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Good and bad increases in ecological awareness: environmental differentiation revisited

García-Gallego, A. and Georgantzis, N. (2011) Good and bad increases in ecological awareness: environmental differentiation revisited. Strategic Behavior and the Environment, 1 (1). pp. 71-88. ISSN 19440138

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To link to this item DOI: 10.1561/102.00000001

Abstract/Summary

We analyze a vertically differentiated market, assuming that conventional and green firms' products have different impacts on the environment. Heterogeneous consumers choose to be supplied by a conventional or a green firm, depending on their extra willingness to pay for a green product and the relative prices of the products in the market. We show that environmental awareness campaigns may have a negative impact on total welfare. This possibility is shown to exist without consumer misperceptions about the quality of green products and ruling out changes in the coverage and the structure of the market. Surprisingly, both conventional and green firms may benefit from heterogeneity-enhancing awareness campaigns, while social welfare is more likely to be enhanced by heterogeneity-reducing ones.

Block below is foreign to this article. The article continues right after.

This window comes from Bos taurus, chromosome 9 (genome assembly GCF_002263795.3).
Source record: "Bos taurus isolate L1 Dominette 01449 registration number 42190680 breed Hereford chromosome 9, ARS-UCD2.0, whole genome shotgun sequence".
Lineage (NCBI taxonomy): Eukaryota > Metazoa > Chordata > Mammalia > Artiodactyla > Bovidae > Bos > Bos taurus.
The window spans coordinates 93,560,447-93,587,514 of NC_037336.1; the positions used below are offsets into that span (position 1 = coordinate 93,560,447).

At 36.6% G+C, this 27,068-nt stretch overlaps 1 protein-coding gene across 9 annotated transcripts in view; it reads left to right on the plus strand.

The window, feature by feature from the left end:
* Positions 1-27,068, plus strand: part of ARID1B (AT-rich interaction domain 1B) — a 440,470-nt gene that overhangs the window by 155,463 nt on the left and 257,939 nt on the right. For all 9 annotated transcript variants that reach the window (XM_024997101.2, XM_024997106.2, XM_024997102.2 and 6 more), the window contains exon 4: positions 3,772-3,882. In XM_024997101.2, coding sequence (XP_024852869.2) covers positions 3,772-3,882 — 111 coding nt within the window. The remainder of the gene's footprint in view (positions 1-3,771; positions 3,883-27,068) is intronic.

Item Type:Article
Refereed:Yes
Divisions:Faculty of Life Sciences > School of Agriculture, Policy and Development > Economic and Social Sciences Division > Food Economics and Marketing (FEM)
ID Code:34776
Publisher:now publishers

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